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“Expect some crazy shit”:BILLIE EILISH

by George Griffiths

Looking back at our time spent with the meteoric popstar...

Billie Eilish grew up writing songs.

Raised in a musical family and homeschooled from an early age, it was just something she assumed everyone did. Her first, an upbeat, positive tune about falling into a black hole, she wrote when she was four-years-old (the lyrics were, in her own words, pretty bad.)

The first real song, however, came aged 11. As part of an assignment set by their mother in songwriting class, Billie and her older brother, Finneas, were instructed to go away, watch something on TV and turn how it made them feel into the basis of a chorus. So, Billie wandered into the kitchen, turned on the TV and sat down to an episode of The Walking Dead. The subsequent song – ‘Fingers Crossed’ – remains on her SoundCloud to this day. And yes, it’s about zombies.

Given such an early fascination with the apocalyptic, it’ll come as little surprise to learn that Billie Eilish is not your standard popstar. Far from it. Sharp, self-deprecating and equipped with a weird and wicked gallows humour, the 16-year-old artist is a refreshing burst of unshackled personality. An individual, she most certainly is.

Billie – full name Billie Eilish Pirate Baird O’Connell – was born to actor parents and grew up in LA. Creativity, in all of its forms, was encouraged from the very beginning and singularity was always rewarded. “Being homeschooled was just finding anything you could possibly want to do and doing it,” she explains. “It was like, ‘let’s go build a house out of cardboard!’ And then I’d go outside and I’d do that. There was always so much to do.”

While she was a member of the Los Angeles Children’s Choir, Billie’s musical education came in the form of absorbing the sounds favoured by her family members. Her dad would make mixtapes and play them in the car, while her brother’s various different musical phases taught her everything she needed to know about genre. “It was like a perfect little ladder.”

Back in 2016, she uploaded a song by the name of ‘Ocean Eyes’ to her SoundCloud account. Written with her brother, the moody, melodic number was intended for only her dance teacher’s ears, who’d ask to hear it so that he could choreograph something to it. But – as it so often does – the internet had other plans. ‘Ocean Eyes’ went viral overnight and the rest is, as they say, history. Billie blew up. She was 14 at the time.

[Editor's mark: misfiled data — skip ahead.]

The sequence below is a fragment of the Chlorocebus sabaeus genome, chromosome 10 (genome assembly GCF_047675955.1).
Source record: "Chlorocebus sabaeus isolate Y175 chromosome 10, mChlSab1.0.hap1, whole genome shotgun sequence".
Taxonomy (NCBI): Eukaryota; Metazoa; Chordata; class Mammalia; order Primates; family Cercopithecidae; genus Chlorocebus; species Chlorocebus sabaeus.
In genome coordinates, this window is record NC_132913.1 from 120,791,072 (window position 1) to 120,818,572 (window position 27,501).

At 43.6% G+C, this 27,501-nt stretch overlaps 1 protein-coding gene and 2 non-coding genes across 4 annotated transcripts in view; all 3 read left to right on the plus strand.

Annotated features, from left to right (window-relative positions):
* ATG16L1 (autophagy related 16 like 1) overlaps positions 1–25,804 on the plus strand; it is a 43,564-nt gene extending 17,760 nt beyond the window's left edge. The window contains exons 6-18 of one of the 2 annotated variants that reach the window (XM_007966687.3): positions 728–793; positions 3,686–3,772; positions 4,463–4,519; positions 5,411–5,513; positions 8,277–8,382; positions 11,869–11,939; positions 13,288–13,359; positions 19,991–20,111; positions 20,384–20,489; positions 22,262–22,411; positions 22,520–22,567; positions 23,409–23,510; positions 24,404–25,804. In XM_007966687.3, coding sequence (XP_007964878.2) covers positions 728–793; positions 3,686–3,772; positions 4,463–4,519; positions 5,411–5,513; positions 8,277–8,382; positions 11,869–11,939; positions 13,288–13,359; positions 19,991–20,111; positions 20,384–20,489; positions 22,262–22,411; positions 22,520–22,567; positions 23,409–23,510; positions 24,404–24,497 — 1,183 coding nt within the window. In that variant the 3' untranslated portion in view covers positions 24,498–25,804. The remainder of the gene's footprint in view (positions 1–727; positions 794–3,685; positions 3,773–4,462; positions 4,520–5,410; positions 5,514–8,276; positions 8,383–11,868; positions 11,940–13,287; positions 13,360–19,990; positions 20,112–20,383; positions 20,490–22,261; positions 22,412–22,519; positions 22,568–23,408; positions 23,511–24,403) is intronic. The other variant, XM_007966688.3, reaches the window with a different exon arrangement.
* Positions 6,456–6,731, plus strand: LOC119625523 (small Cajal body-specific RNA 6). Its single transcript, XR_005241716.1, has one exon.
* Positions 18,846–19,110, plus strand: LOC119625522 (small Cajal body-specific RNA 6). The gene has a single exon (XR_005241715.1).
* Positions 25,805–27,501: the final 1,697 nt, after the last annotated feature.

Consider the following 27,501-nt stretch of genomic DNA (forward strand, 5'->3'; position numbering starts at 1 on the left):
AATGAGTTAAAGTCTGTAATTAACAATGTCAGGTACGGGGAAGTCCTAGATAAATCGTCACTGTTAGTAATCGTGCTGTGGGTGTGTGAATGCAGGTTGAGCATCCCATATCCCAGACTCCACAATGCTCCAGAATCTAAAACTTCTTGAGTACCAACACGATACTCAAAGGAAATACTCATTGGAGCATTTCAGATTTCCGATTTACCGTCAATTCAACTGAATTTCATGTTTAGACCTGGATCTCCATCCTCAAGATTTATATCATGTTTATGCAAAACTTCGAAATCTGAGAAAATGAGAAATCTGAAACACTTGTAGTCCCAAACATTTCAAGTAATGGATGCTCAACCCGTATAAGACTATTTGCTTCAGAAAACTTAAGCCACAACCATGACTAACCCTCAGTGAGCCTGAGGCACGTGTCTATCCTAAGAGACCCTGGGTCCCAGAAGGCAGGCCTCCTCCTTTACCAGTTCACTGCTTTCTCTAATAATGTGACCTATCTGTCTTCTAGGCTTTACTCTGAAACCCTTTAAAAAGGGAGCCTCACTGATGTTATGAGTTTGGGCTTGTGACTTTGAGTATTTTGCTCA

“It was crazy. We put the song out to send a link to my teacher so he could make a dance to it. We literally weren’t even gonna put it out. It just got out of hand, really,” she recalls. “It’s really hard to actually take it in. I don’t know if there is a way to take it in. With stuff like that, you just have to feel the way that you feel.”

Speaking over a crackly phone line from her home in LA, Billie switches from sardonic absurdist to wise and worldly at the flick of a switch. She’s just as likely to laugh and proclaim “I’m dead” after a response as she is launch into an unpromoted philosophical take. When it comes to discussing her influences as an artist, she continues to roll with the latter.

“There was this one evening, I was surfing YouTube and watching videos. That’s how I find music a lot of the time, cos I’m a really visual person. Anyway, I remember sitting in my room watching a bunch of stuff and I saw this little thumbnail on the side. I was like, ‘what the hell is this?’

“It was a song called ‘Runaway’ by AURORA. I had no idea who she was, I had no idea what the song was, I didn’t know anything about it. But, I clicked on it because the thumbnail looked cool. I remember sitting there and watching it and thinking, ‘oh my god, this is what I want, this is what I wanna do with my life.’ I knew it already, but that was kinda when my brain was like, ‘oh, okay – sick.’ That was the moment.”

Billie’s sound, much like her upbringing, is a blend of different ideas and inspirations. Her dark, idiosyncratic take on pop shares the broodiness of early Lorde and Lana Del Rey, existing within meticulously crafted soundscapes that only amplify its mystical quality. She cites both R&B and hip-hop as her most important guiding forces (“Tyler, The Creator is my biggest influence, I’d say”), while displaying a penchant for crafting grizzly fables that feels incredibly literary (see Angela Carter’s My Bloody Chamber).